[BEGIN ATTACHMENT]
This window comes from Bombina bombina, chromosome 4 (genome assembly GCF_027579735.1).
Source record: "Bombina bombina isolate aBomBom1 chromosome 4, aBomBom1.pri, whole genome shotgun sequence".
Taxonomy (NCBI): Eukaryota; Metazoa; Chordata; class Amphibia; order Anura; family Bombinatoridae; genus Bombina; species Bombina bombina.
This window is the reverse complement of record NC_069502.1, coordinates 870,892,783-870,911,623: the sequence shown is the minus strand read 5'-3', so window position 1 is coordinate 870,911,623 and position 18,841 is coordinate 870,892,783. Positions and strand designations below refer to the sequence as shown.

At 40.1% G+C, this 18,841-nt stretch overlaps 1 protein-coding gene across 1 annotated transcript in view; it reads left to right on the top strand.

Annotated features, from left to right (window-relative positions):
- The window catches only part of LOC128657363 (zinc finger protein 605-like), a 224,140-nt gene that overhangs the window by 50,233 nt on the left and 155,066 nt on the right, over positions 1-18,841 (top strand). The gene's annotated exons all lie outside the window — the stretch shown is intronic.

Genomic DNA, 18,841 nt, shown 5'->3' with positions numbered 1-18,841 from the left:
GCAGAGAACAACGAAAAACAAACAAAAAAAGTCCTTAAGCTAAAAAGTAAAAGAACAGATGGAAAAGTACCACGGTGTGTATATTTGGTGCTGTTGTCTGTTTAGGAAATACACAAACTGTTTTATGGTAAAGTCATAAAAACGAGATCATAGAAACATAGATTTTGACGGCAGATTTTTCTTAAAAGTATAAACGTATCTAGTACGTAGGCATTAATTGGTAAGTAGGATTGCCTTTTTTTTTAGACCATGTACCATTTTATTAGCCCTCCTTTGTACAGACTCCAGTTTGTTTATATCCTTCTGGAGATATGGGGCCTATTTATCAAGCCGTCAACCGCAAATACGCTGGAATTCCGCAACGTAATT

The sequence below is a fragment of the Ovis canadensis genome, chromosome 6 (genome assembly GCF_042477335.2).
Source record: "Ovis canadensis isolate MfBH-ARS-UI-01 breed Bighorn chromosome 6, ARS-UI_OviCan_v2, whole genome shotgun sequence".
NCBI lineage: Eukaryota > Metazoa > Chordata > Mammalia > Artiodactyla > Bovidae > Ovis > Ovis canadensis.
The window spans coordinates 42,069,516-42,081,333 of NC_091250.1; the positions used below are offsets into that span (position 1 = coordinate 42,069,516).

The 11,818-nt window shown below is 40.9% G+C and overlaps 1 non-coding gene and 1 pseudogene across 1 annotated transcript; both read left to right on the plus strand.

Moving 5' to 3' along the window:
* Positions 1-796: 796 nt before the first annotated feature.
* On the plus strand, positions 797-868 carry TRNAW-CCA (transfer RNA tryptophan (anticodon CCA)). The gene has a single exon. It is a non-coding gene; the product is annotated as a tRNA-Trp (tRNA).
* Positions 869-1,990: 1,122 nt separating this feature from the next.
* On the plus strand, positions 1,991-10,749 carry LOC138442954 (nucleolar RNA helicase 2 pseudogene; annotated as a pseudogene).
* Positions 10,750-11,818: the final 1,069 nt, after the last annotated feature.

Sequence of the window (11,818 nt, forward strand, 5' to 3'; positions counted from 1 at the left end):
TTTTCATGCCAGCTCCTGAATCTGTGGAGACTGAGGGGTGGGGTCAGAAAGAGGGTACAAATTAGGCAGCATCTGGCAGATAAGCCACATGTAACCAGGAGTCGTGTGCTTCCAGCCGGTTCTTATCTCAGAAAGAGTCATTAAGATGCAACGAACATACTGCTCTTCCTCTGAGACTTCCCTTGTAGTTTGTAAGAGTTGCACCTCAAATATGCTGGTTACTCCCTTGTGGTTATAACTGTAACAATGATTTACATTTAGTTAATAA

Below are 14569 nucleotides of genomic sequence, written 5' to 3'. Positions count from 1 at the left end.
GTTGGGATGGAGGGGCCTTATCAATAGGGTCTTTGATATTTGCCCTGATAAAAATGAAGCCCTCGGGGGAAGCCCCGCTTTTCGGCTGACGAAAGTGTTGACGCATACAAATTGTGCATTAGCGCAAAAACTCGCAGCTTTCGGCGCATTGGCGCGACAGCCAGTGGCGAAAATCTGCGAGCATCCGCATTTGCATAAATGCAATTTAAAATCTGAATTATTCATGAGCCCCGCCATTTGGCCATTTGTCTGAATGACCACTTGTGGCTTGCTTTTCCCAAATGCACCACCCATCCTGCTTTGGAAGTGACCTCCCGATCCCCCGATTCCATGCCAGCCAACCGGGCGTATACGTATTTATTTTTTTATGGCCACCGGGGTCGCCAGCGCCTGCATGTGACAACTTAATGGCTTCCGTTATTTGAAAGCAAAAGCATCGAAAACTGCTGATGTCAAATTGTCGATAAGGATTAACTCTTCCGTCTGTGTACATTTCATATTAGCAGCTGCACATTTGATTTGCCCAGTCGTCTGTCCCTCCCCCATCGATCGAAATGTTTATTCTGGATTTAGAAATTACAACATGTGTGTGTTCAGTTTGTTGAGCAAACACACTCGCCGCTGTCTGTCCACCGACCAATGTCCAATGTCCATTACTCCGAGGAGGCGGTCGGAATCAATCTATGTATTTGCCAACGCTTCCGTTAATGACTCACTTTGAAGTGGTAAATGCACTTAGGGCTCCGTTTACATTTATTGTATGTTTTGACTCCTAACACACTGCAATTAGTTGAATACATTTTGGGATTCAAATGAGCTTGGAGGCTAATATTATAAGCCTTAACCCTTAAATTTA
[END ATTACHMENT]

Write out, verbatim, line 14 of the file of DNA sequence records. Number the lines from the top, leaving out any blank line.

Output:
The 11,818-nt window shown below is 40.9% G+C and overlaps 1 non-coding gene and 1 pseudogene across 1 annotated transcript; both read left to right on the plus strand.